on the tripod head threads. Rotate the footplate
counterclockwise one-fourth turn or until the
instrument seats itself; then rotate it clockwise to
engage the head nut threads to the tripod head
threads. If the threads do not engage smoothly,
they are cross-threaded. Do not force the head
if you encounter resistance, but back it off, square
up the instrument, and try again gently to engage
the threads. When they engage, screw the head
nut up firmly but not too tightly. Setting up the
instrument too tightly causes eventual wearing of
the threads, making unthreading difficult.
After you have attached the instrument, if you
are set up on stable soil, thrust the tripod legs
tips into the ground far enough to be sure of a
stable support, taking care to keep the footplate
approximately level. Some tripods have legs
equipped with short metal stirrups. These stirrups
Figure 14-6.-Two ways of preventing tripod legs from
spreading on hardened surface.
allow you to force the legs tips into the ground
by foot pressure.
If you are set upon a hardened surface, such
as concrete, make sure the tripod legs do not
accidentally spread, causing the tripod to collapse.
In figure 14-6, view A, the legs tips are inserted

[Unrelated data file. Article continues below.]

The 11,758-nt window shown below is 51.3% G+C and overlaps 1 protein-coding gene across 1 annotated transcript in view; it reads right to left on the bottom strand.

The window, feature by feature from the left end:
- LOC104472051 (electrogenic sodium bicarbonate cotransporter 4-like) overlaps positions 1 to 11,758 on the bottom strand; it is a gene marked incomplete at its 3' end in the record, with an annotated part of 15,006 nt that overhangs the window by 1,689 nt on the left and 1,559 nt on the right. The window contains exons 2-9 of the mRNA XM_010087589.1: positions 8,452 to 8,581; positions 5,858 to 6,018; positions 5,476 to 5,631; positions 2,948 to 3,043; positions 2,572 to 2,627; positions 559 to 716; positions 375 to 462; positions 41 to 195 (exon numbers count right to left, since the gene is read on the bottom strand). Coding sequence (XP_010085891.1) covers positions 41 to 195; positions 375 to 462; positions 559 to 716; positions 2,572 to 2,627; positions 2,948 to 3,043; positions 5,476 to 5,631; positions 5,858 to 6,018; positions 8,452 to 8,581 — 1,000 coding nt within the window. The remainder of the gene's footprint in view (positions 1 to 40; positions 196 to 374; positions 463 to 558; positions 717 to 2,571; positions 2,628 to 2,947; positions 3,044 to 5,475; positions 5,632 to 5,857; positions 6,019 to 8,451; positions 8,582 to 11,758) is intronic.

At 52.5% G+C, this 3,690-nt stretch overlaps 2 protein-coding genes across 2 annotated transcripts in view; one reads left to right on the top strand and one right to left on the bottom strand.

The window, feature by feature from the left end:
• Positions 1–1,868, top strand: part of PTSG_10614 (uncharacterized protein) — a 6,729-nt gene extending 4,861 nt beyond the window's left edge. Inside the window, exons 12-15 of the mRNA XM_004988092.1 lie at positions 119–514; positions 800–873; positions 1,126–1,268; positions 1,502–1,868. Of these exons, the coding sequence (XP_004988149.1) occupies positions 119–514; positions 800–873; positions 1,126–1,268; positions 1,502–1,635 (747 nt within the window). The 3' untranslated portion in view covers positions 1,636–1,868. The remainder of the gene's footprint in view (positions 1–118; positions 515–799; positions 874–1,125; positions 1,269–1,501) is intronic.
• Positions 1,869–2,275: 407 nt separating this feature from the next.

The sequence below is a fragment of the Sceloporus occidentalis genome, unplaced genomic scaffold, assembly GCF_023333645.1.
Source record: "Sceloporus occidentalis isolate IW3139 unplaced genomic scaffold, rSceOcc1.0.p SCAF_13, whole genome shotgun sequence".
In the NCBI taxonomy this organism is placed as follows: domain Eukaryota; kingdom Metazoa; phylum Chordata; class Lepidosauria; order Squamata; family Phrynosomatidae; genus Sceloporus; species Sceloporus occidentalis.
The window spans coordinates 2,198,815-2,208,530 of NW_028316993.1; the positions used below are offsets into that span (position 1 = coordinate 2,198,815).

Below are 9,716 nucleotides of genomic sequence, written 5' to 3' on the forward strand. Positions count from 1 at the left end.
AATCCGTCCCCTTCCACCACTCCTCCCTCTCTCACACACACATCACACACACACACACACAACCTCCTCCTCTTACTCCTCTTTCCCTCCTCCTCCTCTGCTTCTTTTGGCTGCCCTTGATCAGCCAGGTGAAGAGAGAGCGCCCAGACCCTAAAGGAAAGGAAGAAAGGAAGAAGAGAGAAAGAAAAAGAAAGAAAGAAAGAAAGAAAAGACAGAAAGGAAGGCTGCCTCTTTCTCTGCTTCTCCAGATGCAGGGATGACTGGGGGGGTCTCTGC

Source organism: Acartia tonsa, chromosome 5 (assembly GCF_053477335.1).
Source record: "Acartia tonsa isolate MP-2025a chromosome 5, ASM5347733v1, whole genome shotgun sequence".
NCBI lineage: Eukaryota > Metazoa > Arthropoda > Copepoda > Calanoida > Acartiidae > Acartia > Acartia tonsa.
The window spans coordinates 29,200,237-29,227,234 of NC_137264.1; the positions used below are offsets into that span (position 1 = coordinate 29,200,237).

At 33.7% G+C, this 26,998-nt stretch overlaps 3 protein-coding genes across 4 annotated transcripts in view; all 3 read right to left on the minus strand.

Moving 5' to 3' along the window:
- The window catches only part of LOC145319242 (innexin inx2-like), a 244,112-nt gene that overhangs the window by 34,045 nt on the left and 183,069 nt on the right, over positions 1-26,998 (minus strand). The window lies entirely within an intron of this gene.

in cracks in a concrete pavement. In figure 14-6,
view B, they are held by an equilateral wooden
triangle called a floor triangle.
Leveling the Engineers Level
As a rodman, you must concentrate on
keeping your rod perfectly plumb. Readings on
a rod that is out of plumb are inaccurate.
Similarly, as a levelman, you must constantly
bear in mind that the line of sight through
the telescope must be perfectly level in every
direction or every reading you make with the
instrument will be inaccurate. After you initially
place the instrument, level it carefully as follows:
Train the telescope in line with a pair of level
screws and manipulate the level screws by turning
them in opposite directions, as shown in figure 14-7,
until the bubble in the level vial is in the exact
center. It is helpful to know that the bubble in the
level vial will move in the direction that your left
thumb moves. To put this another way: When you
turn the left-hand screw clockwise, the bubble
moves to your left; when you turn the left-hand
screw counterclockwise, it moves to your right.
When the bubble is centered with the telescope
over one pair of screws, train the telescope over
the other pair and repeat the process. As a check,
swing the telescope over each pair of screws in
all four possible positions to make sure the
bubble is centered in each position.
Making Direct Readings
The instrumentman makes a direct rod reading
as viewed directly on the graduation of the rod
(self-reading) that is in line with the horizontal
Figure 14-7.-Manipulating level screws.